The Robinson LibraryTHE ROBINSON LIBRARY
The Robinson Library >> American History >> Indians of North America

Tribal and Individual Biographies

CONTENTS
Pushmataha
Pushmataha
was a Choctaw chief who saw to it that his people never fought a war against the United States.
Quanah
Quanah Parker
was the leader of the Quahadi Comanche when they became the last of the Plains bands to accept life on a reservation. Thanks to his leadership, they took to reservation life rather well, and Quanah himself became the wealthiest Indian in all of North America.
Opothleyahola
Opothleyahola
was a leader in the Creek Confederacy who tried to avoid war with the United States by leading his people to sanctuary in Kansas.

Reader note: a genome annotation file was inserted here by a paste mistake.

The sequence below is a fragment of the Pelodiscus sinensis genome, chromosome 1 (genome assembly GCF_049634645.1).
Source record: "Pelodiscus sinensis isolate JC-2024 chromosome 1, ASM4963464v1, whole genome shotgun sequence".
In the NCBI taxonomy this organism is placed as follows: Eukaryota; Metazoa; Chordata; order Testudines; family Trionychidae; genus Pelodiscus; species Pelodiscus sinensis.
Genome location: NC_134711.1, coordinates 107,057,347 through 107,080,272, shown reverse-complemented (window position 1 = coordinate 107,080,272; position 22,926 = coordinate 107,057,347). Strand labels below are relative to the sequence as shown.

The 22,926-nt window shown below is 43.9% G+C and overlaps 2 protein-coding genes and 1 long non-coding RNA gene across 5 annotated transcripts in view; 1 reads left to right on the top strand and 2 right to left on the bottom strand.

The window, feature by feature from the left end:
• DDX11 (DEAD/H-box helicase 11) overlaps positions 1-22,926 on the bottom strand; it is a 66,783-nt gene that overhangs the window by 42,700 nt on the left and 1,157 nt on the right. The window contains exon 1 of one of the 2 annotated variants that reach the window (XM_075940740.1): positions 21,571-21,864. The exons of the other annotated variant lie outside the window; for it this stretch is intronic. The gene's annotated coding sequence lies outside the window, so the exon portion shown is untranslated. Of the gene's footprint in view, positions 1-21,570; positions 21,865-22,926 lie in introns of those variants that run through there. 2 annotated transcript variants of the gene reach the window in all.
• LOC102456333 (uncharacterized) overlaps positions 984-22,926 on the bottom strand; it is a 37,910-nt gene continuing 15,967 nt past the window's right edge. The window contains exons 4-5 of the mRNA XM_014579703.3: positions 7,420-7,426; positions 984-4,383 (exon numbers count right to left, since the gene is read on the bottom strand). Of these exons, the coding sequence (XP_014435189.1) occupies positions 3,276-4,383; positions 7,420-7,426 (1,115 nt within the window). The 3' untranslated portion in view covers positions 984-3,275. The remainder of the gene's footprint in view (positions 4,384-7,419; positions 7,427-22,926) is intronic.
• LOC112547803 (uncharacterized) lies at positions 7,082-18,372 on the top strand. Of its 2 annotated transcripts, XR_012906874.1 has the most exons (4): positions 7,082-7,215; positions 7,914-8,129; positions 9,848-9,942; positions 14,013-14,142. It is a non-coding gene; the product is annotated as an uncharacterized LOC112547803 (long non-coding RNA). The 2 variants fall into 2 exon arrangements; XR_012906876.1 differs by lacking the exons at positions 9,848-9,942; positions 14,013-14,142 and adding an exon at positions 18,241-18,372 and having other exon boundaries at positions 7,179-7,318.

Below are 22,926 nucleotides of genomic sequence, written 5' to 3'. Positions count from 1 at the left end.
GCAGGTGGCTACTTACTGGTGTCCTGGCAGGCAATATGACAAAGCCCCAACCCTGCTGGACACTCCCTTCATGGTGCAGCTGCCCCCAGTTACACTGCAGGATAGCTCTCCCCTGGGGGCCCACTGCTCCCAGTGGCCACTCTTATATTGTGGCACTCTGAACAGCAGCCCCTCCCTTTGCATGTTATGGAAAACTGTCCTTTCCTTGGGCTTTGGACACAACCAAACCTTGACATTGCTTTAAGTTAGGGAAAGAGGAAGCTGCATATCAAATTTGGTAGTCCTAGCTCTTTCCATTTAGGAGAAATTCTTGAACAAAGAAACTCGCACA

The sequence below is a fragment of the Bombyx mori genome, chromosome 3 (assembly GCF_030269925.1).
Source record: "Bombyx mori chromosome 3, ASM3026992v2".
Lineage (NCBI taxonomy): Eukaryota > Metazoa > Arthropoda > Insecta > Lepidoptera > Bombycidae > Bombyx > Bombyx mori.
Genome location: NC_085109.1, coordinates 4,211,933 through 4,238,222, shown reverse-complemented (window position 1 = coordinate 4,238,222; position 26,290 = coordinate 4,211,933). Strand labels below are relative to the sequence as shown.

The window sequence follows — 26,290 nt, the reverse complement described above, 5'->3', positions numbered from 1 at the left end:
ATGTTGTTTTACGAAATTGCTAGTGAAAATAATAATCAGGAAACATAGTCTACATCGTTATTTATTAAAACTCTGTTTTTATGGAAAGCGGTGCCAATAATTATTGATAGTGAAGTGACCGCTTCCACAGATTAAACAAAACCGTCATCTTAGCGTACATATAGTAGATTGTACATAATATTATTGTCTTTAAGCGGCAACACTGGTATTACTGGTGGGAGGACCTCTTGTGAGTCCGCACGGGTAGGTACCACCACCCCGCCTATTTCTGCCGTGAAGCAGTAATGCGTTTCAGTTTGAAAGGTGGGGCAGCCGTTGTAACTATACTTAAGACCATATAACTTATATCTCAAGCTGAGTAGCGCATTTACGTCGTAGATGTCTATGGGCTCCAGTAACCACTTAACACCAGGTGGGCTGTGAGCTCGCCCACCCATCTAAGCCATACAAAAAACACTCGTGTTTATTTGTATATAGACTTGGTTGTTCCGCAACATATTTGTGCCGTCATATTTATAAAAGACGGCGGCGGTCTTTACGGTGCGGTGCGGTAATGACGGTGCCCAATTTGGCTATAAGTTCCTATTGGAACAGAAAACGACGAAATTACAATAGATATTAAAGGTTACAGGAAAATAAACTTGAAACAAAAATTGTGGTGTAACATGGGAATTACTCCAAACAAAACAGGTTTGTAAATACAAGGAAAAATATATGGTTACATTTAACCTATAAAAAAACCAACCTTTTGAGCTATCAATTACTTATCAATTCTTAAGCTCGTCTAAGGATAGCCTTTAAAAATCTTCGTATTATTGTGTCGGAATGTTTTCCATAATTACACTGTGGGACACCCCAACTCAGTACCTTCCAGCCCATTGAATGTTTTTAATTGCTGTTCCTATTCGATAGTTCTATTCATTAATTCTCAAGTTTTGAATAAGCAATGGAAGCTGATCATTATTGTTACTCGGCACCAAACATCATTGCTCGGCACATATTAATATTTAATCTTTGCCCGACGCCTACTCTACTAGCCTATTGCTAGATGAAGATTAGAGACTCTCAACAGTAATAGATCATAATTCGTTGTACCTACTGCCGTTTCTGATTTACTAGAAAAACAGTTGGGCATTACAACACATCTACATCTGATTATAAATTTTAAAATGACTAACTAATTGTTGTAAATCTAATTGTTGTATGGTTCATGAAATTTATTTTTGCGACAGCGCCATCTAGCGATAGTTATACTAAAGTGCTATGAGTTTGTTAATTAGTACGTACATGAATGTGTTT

Sitting Bull
Sitting Bull (Tatanka-Iyotanka)
was a Dakota warrior who fought many battles against the U.S. only to be ultimately killed by one of his own.
Satanta
Satanta (Set'tainte, "White Bear")
was a Kiowa war chief known as the "Orator of the Plains," and for his campaigns of terror from Texas to the Canadian border.
Little Turtle
Little Turtle (Mishikinakwa)
was a Miami orator and fighter who tried to keep white settlers out of the Northwest Territory.
Chief Joseph
Chief Joseph (Hin-mah-too-yah-lat-kekt)
was a Nez PercÚ who, while neither a warrior nor a chief, did his best to keep the peace and lead his people to sanctuary in Canada.
Pocahontas
Pocahontas
was one of many daughters of Powhatan, the leader of an alliance of about 28 Powhatan tribes in the Tidewater region of Virginia. She encountered her first Englishmen when they established Jamestown in May of 1607, and became a frequent visitor to the settlement after meeting Captain John Smith in December of that same year.
Tecumseh
Tecumseh
was a Shawnee chief who united 32 eastern tribes into a confederacy that for a time limited white migrations into the Northwest Territory.
The Robinson Library >> American History >> Indians of North America